• Try to choose lean proteins, whole grains, fruits, and vegetables.
  • Try to limit unhealthy fats, processed foods, and sugary snacks.
  • Try to add more physical activity to your weekly routine to increase your calorie burn so the number of calories you’re consuming is less than the number you’re burning.


Cholesterol levels

Cholesterol problems are usually associated with high cholesterol. That’s because if you have high cholesterol, you’re at a greater risk for cardiovascular disease. Cholesterol, a fatty substance, can clog your arteries and potentially cause a heart attack or stroke by interfering with blood flow through the affected artery.

It’s possible for cholesterol to be too low. However, this is much less common than high cholesterol. High cholesterol is strongly associated with heart disease, but low cholesterol may be a factor in other medical conditions, such as cancer, depression, and anxiety.

How can cholesterol affect so many aspects of your health? First, you need to understand what cholesterol is and how it functions in your body.

What exactly is cholesterol?

Despite its association with health problems, cholesterol is something the body needs. Cholesterol is necessary to make certain hormones. It’s involved in making vitamin D, which helps the body absorb calcium. Cholesterol also plays a role in making some of the substances required to digest food.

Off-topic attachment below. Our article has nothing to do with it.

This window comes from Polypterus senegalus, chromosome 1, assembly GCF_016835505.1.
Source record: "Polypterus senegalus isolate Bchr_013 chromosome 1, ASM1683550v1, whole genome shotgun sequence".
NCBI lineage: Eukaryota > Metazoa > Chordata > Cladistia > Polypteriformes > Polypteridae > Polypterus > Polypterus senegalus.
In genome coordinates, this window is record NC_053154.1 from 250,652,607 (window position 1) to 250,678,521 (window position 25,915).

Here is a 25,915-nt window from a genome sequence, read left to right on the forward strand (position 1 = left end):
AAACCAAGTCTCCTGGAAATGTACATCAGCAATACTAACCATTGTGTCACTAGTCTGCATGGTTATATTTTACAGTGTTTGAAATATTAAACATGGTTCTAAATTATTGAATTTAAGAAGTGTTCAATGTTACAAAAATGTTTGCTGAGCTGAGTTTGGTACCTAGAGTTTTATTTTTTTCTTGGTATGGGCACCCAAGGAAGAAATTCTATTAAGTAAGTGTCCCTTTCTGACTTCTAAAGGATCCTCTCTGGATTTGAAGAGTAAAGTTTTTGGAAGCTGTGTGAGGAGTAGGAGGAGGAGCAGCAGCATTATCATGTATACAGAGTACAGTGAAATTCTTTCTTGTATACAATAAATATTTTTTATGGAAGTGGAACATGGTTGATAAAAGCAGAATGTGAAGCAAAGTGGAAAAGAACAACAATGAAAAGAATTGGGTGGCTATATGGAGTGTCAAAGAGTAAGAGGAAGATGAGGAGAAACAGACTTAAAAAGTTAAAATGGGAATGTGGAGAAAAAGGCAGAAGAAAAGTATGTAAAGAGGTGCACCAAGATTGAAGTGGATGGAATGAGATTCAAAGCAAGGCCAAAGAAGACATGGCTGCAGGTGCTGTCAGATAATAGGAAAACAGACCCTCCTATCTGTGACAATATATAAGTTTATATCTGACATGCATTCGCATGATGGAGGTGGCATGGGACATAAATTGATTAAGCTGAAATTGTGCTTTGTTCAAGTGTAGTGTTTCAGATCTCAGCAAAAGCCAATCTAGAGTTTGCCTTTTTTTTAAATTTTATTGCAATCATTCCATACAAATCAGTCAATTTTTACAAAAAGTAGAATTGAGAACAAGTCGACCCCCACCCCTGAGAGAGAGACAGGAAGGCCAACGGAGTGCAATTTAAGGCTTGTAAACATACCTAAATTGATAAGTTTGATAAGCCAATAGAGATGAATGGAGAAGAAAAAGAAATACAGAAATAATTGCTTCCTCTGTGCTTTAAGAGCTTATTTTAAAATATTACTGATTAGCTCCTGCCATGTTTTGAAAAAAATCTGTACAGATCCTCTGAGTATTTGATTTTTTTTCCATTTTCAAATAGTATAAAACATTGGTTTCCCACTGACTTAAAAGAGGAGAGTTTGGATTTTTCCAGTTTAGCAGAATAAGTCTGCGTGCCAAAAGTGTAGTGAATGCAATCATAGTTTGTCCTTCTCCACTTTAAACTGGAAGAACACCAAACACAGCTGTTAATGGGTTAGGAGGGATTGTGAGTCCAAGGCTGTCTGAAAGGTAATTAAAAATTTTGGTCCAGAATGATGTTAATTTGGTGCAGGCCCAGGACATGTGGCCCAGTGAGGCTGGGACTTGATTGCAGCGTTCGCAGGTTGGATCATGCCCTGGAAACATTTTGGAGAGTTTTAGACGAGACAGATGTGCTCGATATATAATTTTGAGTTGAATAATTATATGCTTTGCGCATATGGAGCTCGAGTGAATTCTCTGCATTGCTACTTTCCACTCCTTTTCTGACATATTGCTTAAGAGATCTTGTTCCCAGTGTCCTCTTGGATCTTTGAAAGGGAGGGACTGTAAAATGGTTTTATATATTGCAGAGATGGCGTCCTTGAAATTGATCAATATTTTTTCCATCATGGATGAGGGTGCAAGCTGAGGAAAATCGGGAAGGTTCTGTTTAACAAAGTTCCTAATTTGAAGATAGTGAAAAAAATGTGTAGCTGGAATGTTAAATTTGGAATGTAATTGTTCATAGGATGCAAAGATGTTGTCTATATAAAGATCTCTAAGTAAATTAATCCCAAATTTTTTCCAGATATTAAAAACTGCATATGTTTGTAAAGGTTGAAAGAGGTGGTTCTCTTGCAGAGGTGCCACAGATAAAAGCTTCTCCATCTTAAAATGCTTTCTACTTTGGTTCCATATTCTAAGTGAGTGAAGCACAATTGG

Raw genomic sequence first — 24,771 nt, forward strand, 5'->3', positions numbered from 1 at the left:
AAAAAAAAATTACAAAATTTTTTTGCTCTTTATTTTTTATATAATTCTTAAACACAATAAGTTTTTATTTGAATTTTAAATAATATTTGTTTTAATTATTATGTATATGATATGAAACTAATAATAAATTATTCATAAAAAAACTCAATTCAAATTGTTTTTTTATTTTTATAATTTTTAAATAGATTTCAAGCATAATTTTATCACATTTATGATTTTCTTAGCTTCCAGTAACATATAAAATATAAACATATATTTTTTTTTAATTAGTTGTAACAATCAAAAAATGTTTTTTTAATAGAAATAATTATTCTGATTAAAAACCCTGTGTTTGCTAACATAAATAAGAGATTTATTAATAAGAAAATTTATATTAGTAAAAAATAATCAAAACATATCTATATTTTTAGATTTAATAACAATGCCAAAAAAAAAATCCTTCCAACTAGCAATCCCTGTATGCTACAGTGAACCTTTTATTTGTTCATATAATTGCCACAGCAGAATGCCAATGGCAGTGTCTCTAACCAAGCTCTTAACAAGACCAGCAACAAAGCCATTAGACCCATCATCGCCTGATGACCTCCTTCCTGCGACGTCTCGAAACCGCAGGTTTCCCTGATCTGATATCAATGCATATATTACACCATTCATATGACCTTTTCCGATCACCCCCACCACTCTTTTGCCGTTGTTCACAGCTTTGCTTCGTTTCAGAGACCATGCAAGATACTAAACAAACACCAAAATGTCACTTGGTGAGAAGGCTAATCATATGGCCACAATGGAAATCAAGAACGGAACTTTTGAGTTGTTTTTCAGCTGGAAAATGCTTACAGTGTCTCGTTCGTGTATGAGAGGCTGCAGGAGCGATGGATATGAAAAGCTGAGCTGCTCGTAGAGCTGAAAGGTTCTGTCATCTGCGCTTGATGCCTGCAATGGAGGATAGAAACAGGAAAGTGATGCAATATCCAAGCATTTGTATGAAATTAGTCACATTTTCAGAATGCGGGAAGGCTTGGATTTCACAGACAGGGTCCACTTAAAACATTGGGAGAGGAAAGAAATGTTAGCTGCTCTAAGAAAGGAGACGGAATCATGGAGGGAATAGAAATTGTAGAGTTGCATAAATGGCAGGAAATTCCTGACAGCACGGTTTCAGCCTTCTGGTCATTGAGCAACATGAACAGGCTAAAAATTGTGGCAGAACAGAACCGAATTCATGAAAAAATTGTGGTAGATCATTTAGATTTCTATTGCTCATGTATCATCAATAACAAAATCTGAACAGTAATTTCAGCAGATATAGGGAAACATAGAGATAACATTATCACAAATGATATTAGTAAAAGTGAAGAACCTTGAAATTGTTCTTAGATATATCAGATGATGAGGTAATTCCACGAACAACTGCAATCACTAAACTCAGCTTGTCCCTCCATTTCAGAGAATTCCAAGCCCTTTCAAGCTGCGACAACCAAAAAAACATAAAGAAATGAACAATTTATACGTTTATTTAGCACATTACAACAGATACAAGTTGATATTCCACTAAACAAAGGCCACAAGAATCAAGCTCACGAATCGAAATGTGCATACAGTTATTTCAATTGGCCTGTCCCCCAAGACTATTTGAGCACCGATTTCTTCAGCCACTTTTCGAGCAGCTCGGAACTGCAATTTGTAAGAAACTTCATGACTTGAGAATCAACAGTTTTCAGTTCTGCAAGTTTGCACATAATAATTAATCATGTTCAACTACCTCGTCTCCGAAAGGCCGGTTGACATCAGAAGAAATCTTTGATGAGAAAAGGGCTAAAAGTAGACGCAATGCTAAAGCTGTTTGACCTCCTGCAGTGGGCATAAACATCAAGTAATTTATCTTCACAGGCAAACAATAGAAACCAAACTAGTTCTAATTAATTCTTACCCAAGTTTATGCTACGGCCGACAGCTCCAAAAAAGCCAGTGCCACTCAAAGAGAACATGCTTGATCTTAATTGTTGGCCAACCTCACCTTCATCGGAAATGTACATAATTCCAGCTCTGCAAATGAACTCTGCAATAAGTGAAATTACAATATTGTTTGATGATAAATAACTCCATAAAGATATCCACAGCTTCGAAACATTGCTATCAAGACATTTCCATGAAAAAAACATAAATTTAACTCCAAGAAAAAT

Cholesterol travels in the blood in the form of lipoproteins, which are tiny molecules of fat wrapped in protein. There are two major types of cholesterol: low-density lipoprotein (LDL) and high-density lipoprotein (HDL).

LDL is sometimes referred to as “bad” cholesterol. This is because it’s the kind of cholesterol that can clog your arteries. HDL, or the “good” cholesterol, helps bring LDL cholesterol from the bloodstream to the liver. From the liver, the excess LDL cholesterol is removed from the body.

The liver plays another key role in cholesterol. Most of your cholesterol is made in your liver. The rest comes from the food you eat. Dietary cholesterol is found only in animal food sources, such as eggs, meat, and poultry. It’s not found in plants.

What are the dangers of low cholesterol?

High LDL levels may be lowered by medications, such as statins, as well as regular exercise and a healthy diet. When your cholesterol drops due to these reasons, there usually isn’t a problem. In fact, lower cholesterol is better than high cholesterol most of the time. It’s when your cholesterol falls for no obvious reason that you should take notice and discuss it with your healthcare provider.